Here’s what our team sees for Customer Care in 2016.

5 Predictions: Continue reading “5 Predictions for Customer Care in 2016, and Beyond”


Chris Botting

No Longer with Cisco


Having spent several days last week at the Internet of Things World Forum in Dubai, I am more convinced than ever that the Internet of Things (IoT) is not some hyped-up futuristic vision of what could be, but a present-day reality that is transforming businesses and industries here and now.

In this blog series over the past six months, I have touched on many of the technology and business factors to consider while planning an Internet of Things (IoT) deployment—from access technologies to emerging standards and the convergence of IT and organizational technology (OT) . I spent three blogs discussing fog computing, analytics, and applications, and was happy to be part of the announcement of the OpenFog Consortium last month. All of this focus on IoT culminated last week, when the IoT World Forum highlighted both well-established IoT solutions and numerous IoT startups that are gearing up to change the future.

Successful IoT deployments integrate operational control systems with enterprise information systems for greater visibility, efficiency, and security.
Successful IoT deployments integrate operational control systems with enterprise information systems for greater visibility, efficiency, and security.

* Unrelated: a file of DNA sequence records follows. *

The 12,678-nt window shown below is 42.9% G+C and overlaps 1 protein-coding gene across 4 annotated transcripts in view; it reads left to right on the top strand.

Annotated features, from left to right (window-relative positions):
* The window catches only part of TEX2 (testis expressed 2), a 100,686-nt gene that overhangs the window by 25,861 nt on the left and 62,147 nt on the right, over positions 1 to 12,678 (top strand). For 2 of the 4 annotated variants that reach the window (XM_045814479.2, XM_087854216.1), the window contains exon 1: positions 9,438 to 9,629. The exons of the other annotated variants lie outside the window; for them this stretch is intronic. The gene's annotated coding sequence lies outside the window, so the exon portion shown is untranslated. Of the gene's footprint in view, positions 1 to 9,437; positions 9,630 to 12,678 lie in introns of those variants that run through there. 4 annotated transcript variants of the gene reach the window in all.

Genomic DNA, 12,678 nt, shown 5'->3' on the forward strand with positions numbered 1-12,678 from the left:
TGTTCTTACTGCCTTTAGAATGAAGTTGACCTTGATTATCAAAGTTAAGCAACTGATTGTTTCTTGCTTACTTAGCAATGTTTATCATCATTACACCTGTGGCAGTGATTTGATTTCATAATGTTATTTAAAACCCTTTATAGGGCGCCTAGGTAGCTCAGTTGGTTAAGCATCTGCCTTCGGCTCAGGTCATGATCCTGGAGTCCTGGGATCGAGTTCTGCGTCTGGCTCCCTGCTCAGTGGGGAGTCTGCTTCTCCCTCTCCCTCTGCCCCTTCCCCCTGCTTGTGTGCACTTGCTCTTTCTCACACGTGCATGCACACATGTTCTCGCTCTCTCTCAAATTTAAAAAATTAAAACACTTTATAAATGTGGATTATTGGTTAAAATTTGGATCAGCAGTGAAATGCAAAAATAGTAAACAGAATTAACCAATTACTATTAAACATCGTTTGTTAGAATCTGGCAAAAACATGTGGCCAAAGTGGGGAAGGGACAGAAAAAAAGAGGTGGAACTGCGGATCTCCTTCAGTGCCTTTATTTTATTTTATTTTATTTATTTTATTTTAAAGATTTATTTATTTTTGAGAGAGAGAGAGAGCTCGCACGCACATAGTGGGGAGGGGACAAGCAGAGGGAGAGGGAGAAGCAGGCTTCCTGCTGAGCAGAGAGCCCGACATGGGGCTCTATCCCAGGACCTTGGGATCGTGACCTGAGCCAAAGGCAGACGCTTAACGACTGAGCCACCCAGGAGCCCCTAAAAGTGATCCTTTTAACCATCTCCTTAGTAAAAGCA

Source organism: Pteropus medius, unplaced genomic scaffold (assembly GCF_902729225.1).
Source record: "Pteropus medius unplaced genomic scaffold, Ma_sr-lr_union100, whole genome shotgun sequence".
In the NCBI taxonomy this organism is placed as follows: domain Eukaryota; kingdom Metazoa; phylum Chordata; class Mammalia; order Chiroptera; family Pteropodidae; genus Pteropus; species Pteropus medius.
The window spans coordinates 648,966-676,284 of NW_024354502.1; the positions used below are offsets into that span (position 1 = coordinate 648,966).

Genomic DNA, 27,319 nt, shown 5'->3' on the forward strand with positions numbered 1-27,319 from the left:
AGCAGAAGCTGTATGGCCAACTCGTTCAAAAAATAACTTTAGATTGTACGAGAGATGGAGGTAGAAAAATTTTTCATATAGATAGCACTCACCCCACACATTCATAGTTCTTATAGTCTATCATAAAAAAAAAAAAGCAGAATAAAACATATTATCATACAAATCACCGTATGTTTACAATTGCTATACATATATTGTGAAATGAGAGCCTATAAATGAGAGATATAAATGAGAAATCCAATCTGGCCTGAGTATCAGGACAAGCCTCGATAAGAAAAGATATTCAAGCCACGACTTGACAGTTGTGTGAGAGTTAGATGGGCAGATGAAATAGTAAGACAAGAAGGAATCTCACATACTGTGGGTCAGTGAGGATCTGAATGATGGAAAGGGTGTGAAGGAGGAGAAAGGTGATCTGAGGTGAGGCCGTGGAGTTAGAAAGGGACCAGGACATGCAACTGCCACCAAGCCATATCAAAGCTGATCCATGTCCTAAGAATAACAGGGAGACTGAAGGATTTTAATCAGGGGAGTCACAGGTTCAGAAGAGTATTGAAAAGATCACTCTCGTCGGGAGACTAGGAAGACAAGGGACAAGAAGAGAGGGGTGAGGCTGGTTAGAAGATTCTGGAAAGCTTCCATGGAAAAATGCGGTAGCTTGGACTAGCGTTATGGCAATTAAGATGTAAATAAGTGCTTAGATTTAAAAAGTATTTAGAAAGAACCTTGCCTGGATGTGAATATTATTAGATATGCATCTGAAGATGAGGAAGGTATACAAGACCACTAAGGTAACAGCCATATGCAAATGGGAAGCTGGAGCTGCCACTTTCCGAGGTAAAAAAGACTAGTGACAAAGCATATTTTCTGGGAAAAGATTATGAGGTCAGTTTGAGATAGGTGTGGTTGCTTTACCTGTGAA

Continue reading “The Internet of Things: Hype or Reality?”


Maciej Kranz

Vice President and General Manager

Corporate Strategic Innovation Group



One of my favorite things to do is to talk to Cisco customers, partners and industry analysts about common trends they are seeing in their business and the overall market. We look at trends similarly to why we conduct analytics, not only to see what is happening now but to also help predict what will happen next. This ability to “see around the corner” helps us be more agile as we adjust data and analytics strategies, and therefore our business.

As we head into 2016, today I’d like to share a few the top trends I consistently see and hear about data and analytics.

Continue reading “Trends for Data & Analytics”


Mike Flannagan

No Longer with Cisco

Luuuuuke, I am your Faaather. And also, I need coffee.

Cisco employees are really excited about the upcoming Star Wars movie, The Force Awakens. Especially me. Opening night. I’m there.

Which got me thinking, maybe I could channel Yoda by imparting some “Do or do not, there is no try” wisdom about how to use the Force in a job search.

  1. Express your interest.

Remember this famous The Empire Strikes Back scene?

Princess Lea: “I love you.”

Han Solo: “I know.”

Don’t be Han when you’re looking for a job. Say “I’m interested” if you’re interested in a position. You don’t want to pretend to be nonchalant. You want to make sure that the company knows you want to work for them. And why.

  1. Make it a 2-sided process.

In The Phantom Menace there’s a scene about how the negotiations with the Trade Federation are one-sided. Basically, there is NO negotiation.

A job search shouldn’t be one-sided, either. You need to take control over your own destiny. Did you make sure the company is a good fit for YOU, as well as you being a good fit for the company? Did you get to meet the people or stakeholders you wanted to meet with during the interview?